Søren Fournais (Wednesday 15:30-17:00)

Title: The mathematics of superconductivity

Abstract: We will give an introduction to some recent mathematical result on the Ginzburg-Landau model of superconductivity. The minimizers of the Ginzburg-Landau functional solve a system of coupled elliptic non-linear differential equations with a very rich structure. We will focus on a certain regime where methods from semiclassical spectral theory can be applied. In particular this gives a precise characterization of the strength of the external magnetic field for which the superconductor looses its superconducting properties.


1. F. Bethuel, H. Brezis, and F. Helein. Ginzburg-Landau vortices. Progress in Nonlinear Differential Equations and their Applications 13. Birkhaauser (1994)

2. S. Fournais, B. Helffer. Spectral Methods in Surface Superconducitivity. Progress in Nonlinear Differential Equations and Their Applications, Vol. 77 Birkhäuser Boston (2010).

3. S. Sandier, S. Serfaty. Vortices in the magnetic Ginzburg-Landau model. Progress in Nonlinear Differential Equations and their Applications, 70. Birkhäuser Boston (2007).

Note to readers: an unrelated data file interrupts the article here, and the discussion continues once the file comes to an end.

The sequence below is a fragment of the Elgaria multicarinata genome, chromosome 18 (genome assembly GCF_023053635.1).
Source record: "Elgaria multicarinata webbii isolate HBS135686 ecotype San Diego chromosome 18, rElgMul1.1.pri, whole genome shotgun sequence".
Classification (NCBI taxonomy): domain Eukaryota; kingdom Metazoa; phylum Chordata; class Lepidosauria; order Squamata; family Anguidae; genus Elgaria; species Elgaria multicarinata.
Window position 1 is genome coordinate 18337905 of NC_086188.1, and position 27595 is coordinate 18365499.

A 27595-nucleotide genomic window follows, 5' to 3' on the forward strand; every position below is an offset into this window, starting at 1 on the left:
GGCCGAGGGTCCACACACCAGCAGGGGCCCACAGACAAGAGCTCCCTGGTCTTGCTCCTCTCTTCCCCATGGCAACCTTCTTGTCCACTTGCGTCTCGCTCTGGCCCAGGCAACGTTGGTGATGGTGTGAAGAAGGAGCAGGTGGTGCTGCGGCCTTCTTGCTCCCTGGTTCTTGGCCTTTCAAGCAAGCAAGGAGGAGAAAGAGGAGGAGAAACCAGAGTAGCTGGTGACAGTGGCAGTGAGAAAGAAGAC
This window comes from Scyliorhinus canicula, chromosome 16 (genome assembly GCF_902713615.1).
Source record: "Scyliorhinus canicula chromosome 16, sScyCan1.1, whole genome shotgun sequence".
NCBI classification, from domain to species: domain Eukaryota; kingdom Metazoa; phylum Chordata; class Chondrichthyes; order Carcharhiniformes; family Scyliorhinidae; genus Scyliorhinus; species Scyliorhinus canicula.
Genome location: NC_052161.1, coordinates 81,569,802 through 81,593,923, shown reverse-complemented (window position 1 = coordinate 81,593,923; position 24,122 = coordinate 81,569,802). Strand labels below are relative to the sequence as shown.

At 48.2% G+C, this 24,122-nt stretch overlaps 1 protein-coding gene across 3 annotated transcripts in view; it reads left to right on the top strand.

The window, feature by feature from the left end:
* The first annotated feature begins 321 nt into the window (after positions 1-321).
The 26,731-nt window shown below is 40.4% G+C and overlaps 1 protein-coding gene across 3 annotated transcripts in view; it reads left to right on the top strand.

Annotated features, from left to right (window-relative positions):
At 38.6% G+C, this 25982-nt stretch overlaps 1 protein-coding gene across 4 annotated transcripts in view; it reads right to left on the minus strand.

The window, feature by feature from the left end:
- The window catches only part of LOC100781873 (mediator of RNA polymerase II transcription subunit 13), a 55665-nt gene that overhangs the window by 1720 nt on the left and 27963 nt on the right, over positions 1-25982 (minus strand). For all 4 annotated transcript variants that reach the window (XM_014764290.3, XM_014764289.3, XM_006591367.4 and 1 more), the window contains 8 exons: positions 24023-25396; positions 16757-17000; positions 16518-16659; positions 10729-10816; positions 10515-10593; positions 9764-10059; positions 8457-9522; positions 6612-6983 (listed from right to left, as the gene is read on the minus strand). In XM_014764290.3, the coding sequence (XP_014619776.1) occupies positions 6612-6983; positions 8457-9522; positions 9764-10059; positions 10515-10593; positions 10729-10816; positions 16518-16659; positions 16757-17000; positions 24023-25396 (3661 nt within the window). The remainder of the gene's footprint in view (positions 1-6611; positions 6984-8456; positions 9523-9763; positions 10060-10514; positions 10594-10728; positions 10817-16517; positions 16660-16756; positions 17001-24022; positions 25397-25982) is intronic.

Klaus Mølmer (Thursday 13:00-14:30)

Title: Quantum state control by quantum measurements

Abstract: With different examples, I will explicitly discuss the connection between the unpredictable character of measurements in quantum theory, the stochastic master equation formalism and realistic experimental situations. I will then present a number of examples, where we can use measurements as a tool to prepare states of quantum systems for which we have no other means of preparation, e.g., non-classical states of light from conventional light sources, entangled states of remote particles, squeezed states of many non-interacting particles, ... . These examples also lead us to consider cases where the observed system Hilbert space is too large to permit a straightforward numerical implementation of the stochastic wave function or density matrix formalism. Some cases may be exactly dealt with by the (multi-mode) Gaussian covariance matrix formalism, while for others we suggest to implement a stochastic version of the Matrix Product state formalism.